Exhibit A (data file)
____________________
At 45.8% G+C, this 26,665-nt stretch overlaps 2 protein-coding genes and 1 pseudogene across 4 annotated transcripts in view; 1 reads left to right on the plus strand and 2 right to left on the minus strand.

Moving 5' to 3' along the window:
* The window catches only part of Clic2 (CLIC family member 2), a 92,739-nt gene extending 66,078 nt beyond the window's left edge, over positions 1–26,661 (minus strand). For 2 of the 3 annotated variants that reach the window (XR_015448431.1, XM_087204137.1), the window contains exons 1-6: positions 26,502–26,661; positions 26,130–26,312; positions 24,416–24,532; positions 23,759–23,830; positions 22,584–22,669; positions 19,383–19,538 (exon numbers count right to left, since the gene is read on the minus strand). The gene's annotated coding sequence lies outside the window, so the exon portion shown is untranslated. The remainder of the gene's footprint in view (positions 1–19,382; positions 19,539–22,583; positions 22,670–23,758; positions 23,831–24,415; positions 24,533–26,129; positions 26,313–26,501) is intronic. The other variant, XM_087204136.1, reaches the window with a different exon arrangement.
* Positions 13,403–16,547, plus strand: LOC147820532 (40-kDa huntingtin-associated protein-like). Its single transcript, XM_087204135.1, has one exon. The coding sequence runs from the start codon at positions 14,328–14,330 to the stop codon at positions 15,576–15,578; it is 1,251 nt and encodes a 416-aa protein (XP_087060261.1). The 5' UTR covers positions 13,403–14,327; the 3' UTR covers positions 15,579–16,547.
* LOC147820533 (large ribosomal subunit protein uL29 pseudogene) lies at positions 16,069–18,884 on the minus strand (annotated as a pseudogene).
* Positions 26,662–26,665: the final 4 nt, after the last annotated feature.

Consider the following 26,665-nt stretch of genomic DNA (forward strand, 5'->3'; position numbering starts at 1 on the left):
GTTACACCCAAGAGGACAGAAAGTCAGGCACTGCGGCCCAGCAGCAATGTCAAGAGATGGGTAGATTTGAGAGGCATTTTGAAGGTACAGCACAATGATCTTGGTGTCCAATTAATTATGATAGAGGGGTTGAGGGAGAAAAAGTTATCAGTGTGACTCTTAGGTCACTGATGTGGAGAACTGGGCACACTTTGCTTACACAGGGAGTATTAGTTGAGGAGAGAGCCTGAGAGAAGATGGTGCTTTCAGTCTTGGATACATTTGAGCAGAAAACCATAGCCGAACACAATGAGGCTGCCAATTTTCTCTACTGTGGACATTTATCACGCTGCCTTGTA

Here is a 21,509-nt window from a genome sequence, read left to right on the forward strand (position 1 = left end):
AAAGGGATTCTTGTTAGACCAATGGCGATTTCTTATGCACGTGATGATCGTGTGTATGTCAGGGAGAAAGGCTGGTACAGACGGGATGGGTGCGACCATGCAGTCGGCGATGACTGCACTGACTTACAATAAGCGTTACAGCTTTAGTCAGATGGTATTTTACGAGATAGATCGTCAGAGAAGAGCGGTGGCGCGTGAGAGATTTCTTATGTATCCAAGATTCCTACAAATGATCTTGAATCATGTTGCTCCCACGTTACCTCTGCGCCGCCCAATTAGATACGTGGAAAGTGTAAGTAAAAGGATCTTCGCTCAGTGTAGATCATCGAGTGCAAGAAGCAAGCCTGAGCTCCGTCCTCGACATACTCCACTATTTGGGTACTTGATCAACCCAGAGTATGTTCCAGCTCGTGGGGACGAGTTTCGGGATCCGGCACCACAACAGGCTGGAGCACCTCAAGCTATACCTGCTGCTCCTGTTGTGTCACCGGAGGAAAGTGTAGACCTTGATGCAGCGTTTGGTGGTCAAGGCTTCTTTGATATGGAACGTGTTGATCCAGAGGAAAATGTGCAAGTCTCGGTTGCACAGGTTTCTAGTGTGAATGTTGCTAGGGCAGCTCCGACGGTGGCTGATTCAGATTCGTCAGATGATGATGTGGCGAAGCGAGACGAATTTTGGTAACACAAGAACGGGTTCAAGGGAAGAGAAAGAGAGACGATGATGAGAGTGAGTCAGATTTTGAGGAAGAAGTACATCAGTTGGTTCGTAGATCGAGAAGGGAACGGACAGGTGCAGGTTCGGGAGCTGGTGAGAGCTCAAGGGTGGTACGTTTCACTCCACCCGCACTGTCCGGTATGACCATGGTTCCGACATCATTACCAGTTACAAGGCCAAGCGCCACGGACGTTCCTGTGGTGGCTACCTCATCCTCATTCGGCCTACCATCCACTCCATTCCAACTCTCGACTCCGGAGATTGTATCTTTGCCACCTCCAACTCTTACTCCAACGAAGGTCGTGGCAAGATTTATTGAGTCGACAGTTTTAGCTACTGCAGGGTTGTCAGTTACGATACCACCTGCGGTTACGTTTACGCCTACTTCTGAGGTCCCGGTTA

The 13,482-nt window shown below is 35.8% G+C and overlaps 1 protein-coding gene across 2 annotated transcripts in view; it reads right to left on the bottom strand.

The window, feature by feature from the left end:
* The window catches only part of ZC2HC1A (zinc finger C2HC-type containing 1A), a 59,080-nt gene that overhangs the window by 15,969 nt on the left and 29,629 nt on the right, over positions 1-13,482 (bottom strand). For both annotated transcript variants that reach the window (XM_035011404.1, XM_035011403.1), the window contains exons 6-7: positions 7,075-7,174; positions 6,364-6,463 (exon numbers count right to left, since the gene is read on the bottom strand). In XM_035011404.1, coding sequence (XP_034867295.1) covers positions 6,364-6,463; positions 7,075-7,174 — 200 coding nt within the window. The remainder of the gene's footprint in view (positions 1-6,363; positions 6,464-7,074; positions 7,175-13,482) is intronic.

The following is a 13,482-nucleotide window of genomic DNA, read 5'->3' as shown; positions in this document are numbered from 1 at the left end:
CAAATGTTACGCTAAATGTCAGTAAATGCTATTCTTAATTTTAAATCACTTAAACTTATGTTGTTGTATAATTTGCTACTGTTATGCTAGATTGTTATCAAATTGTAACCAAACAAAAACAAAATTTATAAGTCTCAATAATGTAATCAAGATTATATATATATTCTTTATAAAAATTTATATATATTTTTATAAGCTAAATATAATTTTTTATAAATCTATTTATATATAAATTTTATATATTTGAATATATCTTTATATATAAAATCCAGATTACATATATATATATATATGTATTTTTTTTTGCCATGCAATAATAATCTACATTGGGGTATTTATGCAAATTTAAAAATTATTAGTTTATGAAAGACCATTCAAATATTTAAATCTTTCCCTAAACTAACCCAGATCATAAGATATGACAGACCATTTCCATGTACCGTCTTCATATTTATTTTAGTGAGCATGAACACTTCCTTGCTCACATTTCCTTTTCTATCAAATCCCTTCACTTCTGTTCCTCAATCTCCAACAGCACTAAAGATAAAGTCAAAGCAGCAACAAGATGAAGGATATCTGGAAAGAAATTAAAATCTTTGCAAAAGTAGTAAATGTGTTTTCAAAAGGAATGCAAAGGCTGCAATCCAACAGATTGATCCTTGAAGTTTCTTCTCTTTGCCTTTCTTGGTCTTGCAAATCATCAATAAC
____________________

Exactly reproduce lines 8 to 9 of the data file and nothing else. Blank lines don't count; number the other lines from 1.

GTTACACCCAAGAGGACAGAAAGTCAGGCACTGCGGCCCAGCAGCAATGTCAAGAGATGGGTAGATTTGAGAGGCATTTTGAAGGTACAGCACAATGATCTTGGTGTCCAATTAATTATGATAGAGGGGTTGAGGGAGAAAAAGTTATCAGTGTGACTCTTAGGTCACTGATGTGGAGAACTGGGCACACTTTGCTTACACAGGGAGTATTAGTTGAGGAGAGAGCCTGAGAGAAGATGGTGCTTTCAGTCTTGGATACATTTGAGCAGAAAACCATAGCCGAACACAATGAGGCTGCCAATTTTCTCTACTGTGGACATTTATCACGCTGCCTTGTA

Here is a 21,509-nt window from a genome sequence, read left to right on the forward strand (position 1 = left end):